Tuesday, 29 September 2009

Jingles and Dimes

I had originally posted this as a response to the "Dutch pass iPod Tax" article and I am so proud my own brilliance that I thought I'd leave it here.

LOL, no, the fact is that, since I'm new to Slashdot, it took me a bit to "get" that the best way for what you write to be seen is to answer someone else's post. Or post earlier. Anyhow, this isn't even an answer to anything, it's how I see things, so I guess the best place for a rant would be here anyways. Here goes...

I think much of this discussion about the tax levy, as well as the tax itself, is besides the point.

This is far from the first time we've heard the record industry's "Eeek they're pirating us!" screech - remember when cassettes came out? Ask your grandad about the record industry hullaballoo when radio started airing music. And ask you're great-grandad what operetta owners had to say about the invention of the gramaphone. Each "old technology" thought that the new would be the death of it. The market did indeed change, but this was never so.

What makes the game different this time around is not only the government's "trying to help" in a very undemocratic way (and "the road to hell is paved with good intentions", my grandaddy always loved to say), but also the state of the music industry. it is a wreck.

As far as I'm concerned all this whining and grubbing is for the sake of stockholders only. Music sales are indeed going down the tubes but it's not only for the piracy. Granted many young'uns have been brought up with the "if it's online it's free" mentality, but we all seem to be forgetting one major major detail - sound quality.

When I was a kid I was happy with the sound of a tape recorded from a friends LP - or from the radio - but could I stand that flat muffled quality on my hi-fi today? Methinks not for more than ten minutes, and that's leaving lots of room for the nostalgia factor.

If they really, really wanted to crack down on "piracy" as they say, they would make it illegal to swap music online above a certain bitrate. This would not only draw the line between "sampling" and piracy, but as I suggested with my first adverb, it would most probably even help the sale of "real" music. Think to the "hearing it on the radio" days: Many of those who did and like the song would go to their Dr. Disc and shell out for the album. Mp3's are exactly this for me today.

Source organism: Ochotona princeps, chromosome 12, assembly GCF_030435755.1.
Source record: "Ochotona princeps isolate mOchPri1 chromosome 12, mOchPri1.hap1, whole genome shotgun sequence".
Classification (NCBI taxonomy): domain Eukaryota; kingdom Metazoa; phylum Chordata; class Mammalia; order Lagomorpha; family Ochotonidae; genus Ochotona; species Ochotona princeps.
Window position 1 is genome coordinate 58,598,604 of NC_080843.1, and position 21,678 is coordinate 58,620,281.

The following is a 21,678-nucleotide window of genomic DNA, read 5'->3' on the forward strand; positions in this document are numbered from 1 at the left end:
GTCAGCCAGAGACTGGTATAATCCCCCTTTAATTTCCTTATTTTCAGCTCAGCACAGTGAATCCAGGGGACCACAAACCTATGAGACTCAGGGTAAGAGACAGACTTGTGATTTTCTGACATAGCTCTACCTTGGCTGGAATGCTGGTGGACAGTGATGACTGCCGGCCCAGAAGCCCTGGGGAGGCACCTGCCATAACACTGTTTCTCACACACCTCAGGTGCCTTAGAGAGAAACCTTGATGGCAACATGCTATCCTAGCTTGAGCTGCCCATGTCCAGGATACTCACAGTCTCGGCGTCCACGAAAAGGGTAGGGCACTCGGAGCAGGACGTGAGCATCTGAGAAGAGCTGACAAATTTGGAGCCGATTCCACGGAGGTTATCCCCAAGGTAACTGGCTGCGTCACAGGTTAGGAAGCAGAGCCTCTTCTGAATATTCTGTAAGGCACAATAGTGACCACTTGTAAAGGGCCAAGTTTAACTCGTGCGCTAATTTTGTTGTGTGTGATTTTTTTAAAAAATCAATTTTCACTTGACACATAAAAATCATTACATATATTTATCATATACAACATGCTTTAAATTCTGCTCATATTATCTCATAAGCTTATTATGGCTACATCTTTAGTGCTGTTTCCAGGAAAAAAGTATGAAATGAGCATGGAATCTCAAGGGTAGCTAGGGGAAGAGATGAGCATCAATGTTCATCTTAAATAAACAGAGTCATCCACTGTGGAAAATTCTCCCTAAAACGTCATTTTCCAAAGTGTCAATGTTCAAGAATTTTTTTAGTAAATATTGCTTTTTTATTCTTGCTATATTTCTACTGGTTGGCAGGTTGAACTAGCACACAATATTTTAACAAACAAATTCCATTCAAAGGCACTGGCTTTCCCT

If the music companies really wanted to get their [expletive]s out of the hole they'd go back to letting people make music instead of trying to mold the entire industry, from creation to sales, to what they think their increasingly younger lemming-audience are most likely to buy.

As for the tax bit: In any democracy, any charge taken from one party can only be justified by the costs it makes for another. This tax law is none of that, as it takes from an indistiguished everyone to deliver to a pre-prescribed... cause. Whether it be for the government's "anti piracy squad" or to the record labels themselves, any such law will but thievery to more than a few - rightful owners of music, for example, who like the handiness of an mp3 player - and thievery it is. I'm not sure who started this ball rolling, but as far as this law is concerned, I see it as one government copying another's (they did it first and no-one complained so it must be OK!) legislation.

Really, to be honest, I haven't the slightest how things should be set straight again. Toss it all and start from scratch, perhaps. I've still got my Fender and a wicked hair-do - anyone good on the drums?